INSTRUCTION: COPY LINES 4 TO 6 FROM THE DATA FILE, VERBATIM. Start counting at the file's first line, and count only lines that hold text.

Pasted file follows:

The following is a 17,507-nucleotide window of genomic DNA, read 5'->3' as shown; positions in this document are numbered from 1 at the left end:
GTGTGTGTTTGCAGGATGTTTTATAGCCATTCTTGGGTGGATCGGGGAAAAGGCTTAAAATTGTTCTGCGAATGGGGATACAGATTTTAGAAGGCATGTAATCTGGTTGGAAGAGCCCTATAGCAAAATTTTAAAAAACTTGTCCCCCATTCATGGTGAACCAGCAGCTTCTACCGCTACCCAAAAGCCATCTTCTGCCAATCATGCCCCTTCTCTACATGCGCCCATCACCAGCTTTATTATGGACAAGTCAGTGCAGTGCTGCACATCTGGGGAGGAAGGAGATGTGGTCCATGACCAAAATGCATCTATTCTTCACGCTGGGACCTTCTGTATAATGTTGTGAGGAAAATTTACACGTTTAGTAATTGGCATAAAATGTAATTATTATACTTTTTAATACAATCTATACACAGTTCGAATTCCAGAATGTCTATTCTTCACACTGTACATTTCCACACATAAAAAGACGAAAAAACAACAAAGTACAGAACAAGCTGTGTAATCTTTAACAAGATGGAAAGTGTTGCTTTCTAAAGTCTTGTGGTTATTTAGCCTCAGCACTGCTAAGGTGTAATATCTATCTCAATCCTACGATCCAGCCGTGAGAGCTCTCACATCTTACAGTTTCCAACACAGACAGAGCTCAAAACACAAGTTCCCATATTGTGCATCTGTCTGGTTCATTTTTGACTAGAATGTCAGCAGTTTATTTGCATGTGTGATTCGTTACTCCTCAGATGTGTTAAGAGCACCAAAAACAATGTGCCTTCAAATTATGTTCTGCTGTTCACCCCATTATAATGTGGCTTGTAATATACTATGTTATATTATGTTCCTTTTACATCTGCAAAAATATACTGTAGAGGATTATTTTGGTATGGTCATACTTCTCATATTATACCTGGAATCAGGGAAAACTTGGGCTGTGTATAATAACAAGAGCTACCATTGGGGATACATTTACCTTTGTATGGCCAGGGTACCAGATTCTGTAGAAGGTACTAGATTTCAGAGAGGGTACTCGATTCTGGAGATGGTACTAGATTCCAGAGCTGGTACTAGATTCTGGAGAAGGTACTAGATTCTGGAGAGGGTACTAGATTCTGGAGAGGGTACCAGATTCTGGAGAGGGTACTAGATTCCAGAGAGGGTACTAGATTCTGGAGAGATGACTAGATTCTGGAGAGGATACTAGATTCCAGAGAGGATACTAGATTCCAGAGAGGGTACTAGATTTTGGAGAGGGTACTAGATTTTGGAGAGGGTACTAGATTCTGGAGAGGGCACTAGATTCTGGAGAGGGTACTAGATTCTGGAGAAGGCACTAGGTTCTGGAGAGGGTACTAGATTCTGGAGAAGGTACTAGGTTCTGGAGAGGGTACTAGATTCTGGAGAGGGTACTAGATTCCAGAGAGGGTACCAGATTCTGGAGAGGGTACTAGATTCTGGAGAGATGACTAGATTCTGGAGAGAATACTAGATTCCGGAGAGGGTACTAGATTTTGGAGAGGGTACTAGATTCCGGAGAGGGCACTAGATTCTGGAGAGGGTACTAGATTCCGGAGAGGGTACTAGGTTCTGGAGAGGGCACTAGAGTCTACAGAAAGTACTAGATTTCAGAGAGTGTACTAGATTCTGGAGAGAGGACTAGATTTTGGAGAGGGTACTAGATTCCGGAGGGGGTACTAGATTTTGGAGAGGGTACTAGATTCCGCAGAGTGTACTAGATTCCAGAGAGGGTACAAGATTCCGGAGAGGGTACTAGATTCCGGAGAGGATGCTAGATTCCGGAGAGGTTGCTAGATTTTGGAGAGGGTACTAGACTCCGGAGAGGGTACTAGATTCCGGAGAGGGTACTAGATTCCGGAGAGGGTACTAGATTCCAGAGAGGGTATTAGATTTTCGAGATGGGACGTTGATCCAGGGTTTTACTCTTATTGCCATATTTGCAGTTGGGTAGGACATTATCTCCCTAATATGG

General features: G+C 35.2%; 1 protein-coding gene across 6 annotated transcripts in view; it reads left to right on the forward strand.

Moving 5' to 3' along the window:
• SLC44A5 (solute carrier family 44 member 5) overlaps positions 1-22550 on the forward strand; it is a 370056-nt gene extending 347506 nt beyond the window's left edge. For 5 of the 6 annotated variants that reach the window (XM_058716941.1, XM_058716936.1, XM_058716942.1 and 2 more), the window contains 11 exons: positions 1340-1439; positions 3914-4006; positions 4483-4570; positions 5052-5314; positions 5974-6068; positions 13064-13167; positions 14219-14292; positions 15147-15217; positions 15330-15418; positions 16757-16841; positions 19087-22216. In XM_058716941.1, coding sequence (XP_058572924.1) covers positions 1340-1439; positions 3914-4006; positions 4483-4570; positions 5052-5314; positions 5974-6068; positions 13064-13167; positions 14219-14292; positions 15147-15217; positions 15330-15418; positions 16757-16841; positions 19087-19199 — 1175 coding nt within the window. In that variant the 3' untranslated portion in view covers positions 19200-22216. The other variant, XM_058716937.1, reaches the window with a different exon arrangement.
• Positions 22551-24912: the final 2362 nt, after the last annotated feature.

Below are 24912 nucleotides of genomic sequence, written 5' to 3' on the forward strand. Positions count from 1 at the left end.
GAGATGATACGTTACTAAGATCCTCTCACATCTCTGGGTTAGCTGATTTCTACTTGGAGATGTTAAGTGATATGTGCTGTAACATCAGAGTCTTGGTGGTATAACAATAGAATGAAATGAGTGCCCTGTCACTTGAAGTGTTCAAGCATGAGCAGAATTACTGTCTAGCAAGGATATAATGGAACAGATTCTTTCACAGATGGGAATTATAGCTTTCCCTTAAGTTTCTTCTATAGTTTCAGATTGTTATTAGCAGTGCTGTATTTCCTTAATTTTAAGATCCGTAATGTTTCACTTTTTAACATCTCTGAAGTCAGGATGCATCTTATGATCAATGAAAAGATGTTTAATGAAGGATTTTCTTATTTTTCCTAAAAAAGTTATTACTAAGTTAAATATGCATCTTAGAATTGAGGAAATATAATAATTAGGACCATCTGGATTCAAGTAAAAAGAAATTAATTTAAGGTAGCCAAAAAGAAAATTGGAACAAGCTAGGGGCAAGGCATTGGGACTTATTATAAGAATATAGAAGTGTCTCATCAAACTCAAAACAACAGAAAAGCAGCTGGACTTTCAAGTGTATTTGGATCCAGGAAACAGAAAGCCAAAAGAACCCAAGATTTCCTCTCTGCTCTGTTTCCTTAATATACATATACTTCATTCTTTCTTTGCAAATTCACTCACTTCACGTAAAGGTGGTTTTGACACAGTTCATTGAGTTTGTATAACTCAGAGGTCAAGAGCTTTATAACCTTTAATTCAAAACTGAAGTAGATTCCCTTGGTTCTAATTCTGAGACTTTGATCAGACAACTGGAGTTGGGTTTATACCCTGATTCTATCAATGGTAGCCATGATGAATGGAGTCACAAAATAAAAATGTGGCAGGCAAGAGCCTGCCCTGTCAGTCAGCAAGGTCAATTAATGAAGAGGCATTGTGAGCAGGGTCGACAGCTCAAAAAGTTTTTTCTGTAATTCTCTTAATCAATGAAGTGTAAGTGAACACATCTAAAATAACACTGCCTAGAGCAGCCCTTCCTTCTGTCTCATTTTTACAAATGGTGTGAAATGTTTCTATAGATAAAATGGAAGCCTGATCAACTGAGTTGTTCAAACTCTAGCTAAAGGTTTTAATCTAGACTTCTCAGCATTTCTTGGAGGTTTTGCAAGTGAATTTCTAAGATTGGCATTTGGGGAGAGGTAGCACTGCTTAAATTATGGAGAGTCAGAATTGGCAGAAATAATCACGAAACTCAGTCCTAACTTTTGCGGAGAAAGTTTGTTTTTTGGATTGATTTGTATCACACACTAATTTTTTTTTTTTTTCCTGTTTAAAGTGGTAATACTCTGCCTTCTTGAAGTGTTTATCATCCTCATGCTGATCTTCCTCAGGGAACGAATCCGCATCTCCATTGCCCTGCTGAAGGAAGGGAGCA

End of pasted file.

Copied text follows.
Moving 5' to 3' along the window:
• SLC44A5 (solute carrier family 44 member 5) overlaps positions 1-22550 on the forward strand; it is a 370056-nt gene extending 347506 nt beyond the window's left edge. For 5 of the 6 annotated variants that reach the window (XM_058716941.1, XM_058716936.1, XM_058716942.1 and 2 more), the window contains 11 exons: positions 1340-1439; positions 3914-4006; positions 4483-4570; positions 5052-5314; positions 5974-6068; positions 13064-13167; positions 14219-14292; positions 15147-15217; positions 15330-15418; positions 16757-16841; positions 19087-22216. In XM_058716941.1, coding sequence (XP_058572924.1) covers positions 1340-1439; positions 3914-4006; positions 4483-4570; positions 5052-5314; positions 5974-6068; positions 13064-13167; positions 14219-14292; positions 15147-15217; positions 15330-15418; positions 16757-16841; positions 19087-19199 — 1175 coding nt within the window. In that variant the 3' untranslated portion in view covers positions 19200-22216. The other variant, XM_058716937.1, reaches the window with a different exon arrangement.
• Positions 22551-24912: the final 2362 nt, after the last annotated feature.